Bridging the Gaps: Systems-level approaches to antimicrobial resistance
Multi Layered and blended deposition of sacrificial thin-film coatings of phosphate based glasses for preventing biofilm formation
David Grant, Bryan Stuart, Reda Felfel, Kathryn Thomas (Advanced Materials, Engineering) and Steve Atkinson (Biomolecular Sciences, Medicine and Health Sciences)
Medical implants such as artificial hips and pacemakers bring infection risks to the patient. One of the most commonly found issues is the creation of biofilms, groups of microorganisms in which cells to stick to one another and to surfaces, making them exceptionally hard to remove. To reduce infection rates researchers at The University of Nottingham have been working on applying advanced manufacturing techniques and new materials to create surfaces that prevent biofilm formation.
Researchers are therefore developing surfaces which have disruptive capabilities to prevent biofilm attachment and embedding antimicrobial materials in the surfaces to reduce infection rates. In this project they are exploring using physical vapour deposition to apply bioresorbable coatings of materials that may temporarily inhibit bacterial attachment via a disruptive surface and key elements released, maintaining the bacteria in their planktonic state enabling them to be more readily attacked during and post-surgery, a time when patients are particularly vulnerable to infection.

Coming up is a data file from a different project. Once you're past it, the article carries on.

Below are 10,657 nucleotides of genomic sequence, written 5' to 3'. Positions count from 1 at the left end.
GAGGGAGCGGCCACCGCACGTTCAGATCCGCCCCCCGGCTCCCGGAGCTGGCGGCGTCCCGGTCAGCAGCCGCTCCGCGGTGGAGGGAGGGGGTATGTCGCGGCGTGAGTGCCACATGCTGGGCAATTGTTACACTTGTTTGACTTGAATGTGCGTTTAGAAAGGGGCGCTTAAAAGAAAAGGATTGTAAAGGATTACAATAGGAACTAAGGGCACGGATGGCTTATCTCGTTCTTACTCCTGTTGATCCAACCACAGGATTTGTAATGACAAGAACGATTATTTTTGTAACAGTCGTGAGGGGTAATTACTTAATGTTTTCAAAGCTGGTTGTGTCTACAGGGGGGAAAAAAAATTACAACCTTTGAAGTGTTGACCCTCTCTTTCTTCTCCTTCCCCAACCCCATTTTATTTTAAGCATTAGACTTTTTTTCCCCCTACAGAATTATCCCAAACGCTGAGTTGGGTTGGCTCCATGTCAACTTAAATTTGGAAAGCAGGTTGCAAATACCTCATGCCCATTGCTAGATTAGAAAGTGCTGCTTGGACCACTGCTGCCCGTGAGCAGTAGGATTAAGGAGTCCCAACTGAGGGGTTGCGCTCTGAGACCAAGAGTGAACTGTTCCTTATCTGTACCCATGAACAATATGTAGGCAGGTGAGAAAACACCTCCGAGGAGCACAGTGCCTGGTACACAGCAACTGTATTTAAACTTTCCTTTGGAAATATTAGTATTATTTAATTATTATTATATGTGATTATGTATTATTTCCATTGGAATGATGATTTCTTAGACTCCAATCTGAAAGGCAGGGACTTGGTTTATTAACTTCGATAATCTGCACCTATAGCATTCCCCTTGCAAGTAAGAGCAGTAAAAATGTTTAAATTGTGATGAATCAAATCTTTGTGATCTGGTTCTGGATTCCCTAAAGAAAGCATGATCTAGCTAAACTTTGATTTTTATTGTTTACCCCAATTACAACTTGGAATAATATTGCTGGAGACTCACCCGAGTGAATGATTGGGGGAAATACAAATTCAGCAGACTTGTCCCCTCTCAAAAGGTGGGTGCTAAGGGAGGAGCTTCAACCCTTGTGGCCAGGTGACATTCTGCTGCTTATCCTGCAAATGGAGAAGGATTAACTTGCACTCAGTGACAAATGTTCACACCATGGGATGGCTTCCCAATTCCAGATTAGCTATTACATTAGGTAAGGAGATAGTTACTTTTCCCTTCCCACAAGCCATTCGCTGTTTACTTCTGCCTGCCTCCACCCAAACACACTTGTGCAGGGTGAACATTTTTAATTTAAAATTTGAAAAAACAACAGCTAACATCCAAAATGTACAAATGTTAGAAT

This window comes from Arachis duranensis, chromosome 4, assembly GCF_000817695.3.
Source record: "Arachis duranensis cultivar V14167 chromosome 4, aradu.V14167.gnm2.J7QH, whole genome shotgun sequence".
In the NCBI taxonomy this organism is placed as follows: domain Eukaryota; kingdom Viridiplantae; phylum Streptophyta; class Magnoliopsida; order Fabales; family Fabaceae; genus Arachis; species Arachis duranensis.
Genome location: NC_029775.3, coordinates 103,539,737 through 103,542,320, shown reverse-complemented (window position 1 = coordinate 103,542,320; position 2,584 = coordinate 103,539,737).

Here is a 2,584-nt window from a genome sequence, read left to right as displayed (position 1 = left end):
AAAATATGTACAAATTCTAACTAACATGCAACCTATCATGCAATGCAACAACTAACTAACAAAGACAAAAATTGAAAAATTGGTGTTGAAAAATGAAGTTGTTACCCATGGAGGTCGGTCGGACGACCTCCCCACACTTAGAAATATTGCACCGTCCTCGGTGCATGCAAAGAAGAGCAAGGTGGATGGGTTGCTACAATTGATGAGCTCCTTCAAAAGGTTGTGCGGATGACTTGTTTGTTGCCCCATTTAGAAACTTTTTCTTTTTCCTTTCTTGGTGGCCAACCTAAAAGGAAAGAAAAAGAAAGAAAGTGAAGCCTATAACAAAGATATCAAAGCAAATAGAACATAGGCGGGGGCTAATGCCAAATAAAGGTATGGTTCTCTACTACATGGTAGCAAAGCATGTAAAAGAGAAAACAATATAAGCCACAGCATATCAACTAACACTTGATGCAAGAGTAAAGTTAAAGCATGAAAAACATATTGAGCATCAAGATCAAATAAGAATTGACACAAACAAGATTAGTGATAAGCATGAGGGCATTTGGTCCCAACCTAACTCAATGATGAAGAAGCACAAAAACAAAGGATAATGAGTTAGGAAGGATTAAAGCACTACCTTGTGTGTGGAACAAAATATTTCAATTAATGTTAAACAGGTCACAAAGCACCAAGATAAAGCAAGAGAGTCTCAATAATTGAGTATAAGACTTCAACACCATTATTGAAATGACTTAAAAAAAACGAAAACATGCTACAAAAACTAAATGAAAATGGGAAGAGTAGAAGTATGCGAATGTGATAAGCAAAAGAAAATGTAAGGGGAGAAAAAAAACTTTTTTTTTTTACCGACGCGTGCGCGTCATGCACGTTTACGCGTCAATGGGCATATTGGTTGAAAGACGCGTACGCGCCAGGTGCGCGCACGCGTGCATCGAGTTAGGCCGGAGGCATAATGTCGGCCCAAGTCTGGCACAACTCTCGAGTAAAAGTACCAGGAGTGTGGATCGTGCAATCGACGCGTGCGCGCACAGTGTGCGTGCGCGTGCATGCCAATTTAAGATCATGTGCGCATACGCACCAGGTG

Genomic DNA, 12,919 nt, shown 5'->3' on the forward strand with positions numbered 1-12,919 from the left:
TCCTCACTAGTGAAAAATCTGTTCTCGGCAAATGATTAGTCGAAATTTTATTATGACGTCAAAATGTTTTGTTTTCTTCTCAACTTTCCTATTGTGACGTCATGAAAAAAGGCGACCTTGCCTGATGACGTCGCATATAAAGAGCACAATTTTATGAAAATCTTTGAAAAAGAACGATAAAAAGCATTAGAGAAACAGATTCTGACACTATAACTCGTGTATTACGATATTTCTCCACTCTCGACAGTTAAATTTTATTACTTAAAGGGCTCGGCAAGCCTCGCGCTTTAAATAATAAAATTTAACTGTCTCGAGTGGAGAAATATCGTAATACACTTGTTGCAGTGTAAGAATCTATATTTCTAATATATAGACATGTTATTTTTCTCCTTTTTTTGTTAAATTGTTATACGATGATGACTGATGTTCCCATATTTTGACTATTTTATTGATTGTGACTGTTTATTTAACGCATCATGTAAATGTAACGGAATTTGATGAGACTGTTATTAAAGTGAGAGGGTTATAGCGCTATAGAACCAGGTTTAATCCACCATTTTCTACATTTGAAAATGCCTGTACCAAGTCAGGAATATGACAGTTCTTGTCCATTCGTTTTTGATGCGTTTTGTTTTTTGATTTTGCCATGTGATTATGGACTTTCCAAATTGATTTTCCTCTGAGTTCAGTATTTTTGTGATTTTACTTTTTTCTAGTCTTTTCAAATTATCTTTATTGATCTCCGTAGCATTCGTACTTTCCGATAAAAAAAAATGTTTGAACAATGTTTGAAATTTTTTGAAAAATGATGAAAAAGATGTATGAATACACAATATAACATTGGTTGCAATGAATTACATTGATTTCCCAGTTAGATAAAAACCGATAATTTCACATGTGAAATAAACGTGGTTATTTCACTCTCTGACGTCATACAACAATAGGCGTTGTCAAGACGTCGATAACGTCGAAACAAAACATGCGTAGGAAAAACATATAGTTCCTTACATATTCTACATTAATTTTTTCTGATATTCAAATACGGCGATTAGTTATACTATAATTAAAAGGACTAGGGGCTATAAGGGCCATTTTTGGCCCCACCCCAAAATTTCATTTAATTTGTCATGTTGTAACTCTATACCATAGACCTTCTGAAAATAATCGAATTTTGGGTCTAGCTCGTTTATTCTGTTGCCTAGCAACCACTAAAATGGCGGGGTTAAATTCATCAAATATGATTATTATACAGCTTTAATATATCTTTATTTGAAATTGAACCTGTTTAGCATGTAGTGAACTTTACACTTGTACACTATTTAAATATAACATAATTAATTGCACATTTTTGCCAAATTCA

The project draws on knowledge and techniques from the Faculty of Engineering (manufacturing and materials development and characterisation), the Faculty of Medicine and Health Sciences (assessment of antimicrobial efficacy) and instrumentation from the NMRC Microscopy Centre and the School of Physics.
If successful the coating may reduce infection rates, improve patient health and decrease the use of broad spectrum antibiotics, which are often given to combat post-surgical infection. Bacterial attachment on implant surfaces during implantation prosthetics may also lead to revision surgery. The 2016 UK national joint registry reported 2,889 revision surgeries associated with infection following primary hip surgery, accounting for 14% of all revisions. Characterising new compositions of phosphate based glasses and unconventional new approaches to coatings will improve understanding of glass structures for utilisation in future novel applications.
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